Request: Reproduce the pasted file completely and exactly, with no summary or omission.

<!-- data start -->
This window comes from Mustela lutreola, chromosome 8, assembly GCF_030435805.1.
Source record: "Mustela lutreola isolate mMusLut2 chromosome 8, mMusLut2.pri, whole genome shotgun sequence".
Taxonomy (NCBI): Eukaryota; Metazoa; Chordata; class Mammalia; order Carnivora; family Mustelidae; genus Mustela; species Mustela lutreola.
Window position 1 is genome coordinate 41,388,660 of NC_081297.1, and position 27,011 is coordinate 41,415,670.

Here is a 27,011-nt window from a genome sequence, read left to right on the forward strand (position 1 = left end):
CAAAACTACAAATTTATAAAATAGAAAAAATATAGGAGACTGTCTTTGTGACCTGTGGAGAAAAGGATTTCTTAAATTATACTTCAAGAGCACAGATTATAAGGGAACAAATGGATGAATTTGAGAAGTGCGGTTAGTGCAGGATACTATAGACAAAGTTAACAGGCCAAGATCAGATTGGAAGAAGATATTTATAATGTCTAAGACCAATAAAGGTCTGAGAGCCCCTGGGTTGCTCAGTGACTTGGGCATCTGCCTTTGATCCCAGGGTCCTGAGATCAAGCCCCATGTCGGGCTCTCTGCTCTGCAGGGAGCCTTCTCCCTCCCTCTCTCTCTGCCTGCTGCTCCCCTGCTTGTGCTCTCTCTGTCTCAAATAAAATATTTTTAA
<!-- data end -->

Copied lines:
This window comes from Mustela lutreola, chromosome 8, assembly GCF_030435805.1.
Source record: "Mustela lutreola isolate mMusLut2 chromosome 8, mMusLut2.pri, whole genome shotgun sequence".
Taxonomy (NCBI): Eukaryota; Metazoa; Chordata; class Mammalia; order Carnivora; family Mustelidae; genus Mustela; species Mustela lutreola.
Window position 1 is genome coordinate 41,388,660 of NC_081297.1, and position 27,011 is coordinate 41,415,670.

Here is a 27,011-nt window from a genome sequence, read left to right on the forward strand (position 1 = left end):
CAAAACTACAAATTTATAAAATAGAAAAAATATAGGAGACTGTCTTTGTGACCTGTGGAGAAAAGGATTTCTTAAATTATACTTCAAGAGCACAGATTATAAGGGAACAAATGGATGAATTTGAGAAGTGCGGTTAGTGCAGGATACTATAGACAAAGTTAACAGGCCAAGATCAGATTGGAAGAAGATATTTATAATGTCTAAGACCAATAAAGGTCTGAGAGCCCCTGGGTTGCTCAGTGACTTGGGCATCTGCCTTTGATCCCAGGGTCCTGAGATCAAGCCCCATGTCGGGCTCTCTGCTCTGCAGGGAGCCTTCTCCCTCCCTCTCTCTCTGCCTGCTGCTCCCCTGCTTGTGCTCTCTCTGTCTCAAATAAAATATTTTTAA